Credit Scores

Before they decide on the terms of your loan, lenders must know two things about you: your ability to pay back the loan, and how committed you are to pay back the loan. To figure out your ability to repay, they assess your debt-to-income ratio. To assess how willing you are to repay, they use your credit score.

Fair Isaac and Company calculated the first FICO score to help lenders assess creditworthines. You can learn more about FICO here.

Your credit score comes from your history of repayment. They don't consider income or personal characteristics. These scores were invented specifically for this reason. "Profiling" was as bad a word when FICO scores were invented as it is today. Credit scoring was developed as a way to consider solely that which was relevant to a borrower's willingness to pay back a loan.

Past delinquencies, derogatory payment behavior, debt level, length of credit history, types of credit and number of credit inquiries are all calculated into credit scoring. Your score is calculated from both the good and the bad in your credit report. Late payments count against your score, but a record of paying on time will improve it.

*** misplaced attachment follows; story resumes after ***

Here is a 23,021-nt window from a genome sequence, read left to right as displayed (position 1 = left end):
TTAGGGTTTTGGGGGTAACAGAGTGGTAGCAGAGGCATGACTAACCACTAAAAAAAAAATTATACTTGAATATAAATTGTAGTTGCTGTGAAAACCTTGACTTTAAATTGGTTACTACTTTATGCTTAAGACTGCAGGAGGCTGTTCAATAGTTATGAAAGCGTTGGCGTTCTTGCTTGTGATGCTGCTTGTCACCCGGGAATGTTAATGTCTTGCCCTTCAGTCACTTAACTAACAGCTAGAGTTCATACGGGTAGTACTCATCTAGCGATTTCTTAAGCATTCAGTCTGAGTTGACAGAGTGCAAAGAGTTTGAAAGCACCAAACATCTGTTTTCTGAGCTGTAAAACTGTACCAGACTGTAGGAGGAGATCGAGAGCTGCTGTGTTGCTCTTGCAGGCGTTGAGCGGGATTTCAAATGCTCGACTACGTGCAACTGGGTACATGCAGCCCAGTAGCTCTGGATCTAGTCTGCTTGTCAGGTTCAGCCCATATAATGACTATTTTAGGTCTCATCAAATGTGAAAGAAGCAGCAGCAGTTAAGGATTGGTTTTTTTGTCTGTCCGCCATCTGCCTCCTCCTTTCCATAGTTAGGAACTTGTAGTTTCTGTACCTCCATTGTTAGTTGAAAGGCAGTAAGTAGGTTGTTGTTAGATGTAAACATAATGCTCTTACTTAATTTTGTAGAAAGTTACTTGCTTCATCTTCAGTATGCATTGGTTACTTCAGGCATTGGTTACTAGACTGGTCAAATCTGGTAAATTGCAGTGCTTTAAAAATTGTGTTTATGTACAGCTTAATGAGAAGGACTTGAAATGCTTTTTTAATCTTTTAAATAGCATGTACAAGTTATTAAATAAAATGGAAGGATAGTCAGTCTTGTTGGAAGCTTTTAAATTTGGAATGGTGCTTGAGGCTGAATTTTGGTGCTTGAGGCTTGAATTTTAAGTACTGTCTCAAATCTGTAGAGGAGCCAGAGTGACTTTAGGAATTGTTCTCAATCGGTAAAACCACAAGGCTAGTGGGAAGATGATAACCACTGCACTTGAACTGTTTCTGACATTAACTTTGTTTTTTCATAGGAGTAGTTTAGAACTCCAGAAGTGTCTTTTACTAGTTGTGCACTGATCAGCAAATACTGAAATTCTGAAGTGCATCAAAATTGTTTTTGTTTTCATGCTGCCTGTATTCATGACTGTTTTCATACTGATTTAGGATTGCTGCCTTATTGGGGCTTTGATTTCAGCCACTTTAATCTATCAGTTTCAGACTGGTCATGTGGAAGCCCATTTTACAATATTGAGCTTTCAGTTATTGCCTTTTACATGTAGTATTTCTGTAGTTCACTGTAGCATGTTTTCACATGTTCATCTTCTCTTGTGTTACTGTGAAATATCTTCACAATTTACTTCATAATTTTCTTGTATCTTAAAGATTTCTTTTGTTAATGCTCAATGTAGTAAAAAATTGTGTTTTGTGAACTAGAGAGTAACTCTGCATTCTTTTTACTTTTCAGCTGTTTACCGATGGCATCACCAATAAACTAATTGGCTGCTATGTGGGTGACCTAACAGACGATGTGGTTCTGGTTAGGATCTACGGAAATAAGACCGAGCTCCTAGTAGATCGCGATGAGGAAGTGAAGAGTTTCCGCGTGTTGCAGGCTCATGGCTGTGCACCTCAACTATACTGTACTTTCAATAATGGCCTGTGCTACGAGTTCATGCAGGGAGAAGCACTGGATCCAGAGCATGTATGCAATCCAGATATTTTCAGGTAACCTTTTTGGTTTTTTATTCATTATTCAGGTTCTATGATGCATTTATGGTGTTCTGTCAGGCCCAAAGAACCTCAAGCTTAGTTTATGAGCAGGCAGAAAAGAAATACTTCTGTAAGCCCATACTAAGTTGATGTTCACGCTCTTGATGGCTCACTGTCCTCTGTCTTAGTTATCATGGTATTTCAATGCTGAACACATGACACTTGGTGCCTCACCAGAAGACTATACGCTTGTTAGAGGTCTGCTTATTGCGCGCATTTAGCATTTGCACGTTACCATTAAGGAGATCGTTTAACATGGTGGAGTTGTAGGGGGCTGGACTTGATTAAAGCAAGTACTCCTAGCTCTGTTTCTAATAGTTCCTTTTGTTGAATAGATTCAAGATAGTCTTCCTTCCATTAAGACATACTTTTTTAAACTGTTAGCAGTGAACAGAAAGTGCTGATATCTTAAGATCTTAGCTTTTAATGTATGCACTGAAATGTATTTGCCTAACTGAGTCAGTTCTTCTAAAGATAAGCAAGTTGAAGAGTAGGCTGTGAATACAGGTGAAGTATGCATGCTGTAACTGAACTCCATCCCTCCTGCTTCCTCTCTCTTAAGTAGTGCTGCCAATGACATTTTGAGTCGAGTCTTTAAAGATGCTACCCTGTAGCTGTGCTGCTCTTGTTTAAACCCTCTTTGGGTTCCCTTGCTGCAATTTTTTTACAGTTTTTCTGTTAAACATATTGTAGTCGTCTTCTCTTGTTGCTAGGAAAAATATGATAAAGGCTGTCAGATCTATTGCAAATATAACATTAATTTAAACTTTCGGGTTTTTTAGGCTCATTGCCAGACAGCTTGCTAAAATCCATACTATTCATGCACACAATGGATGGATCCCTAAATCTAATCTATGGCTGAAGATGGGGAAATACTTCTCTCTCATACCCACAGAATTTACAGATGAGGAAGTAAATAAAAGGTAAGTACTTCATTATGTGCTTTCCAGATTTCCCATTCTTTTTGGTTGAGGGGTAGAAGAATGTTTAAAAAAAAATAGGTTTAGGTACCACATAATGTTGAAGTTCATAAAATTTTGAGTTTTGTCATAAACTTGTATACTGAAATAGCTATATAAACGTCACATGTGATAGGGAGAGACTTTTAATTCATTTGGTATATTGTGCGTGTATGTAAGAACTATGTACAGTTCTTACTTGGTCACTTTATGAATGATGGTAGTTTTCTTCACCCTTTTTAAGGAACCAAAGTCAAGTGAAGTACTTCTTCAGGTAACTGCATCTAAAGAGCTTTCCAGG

For the agencies to calculate a credit score, borrowers must have an active credit account with at least six months of payment history. This history ensures that there is enough information in your report to generate a score. If you don't meet the criteria for getting a score, you may need to establish your credit history before you apply for a mortgage loan.

Coastal Mortgage Corp. can answer your questions about credit reporting. Call us at 504-866-5626.

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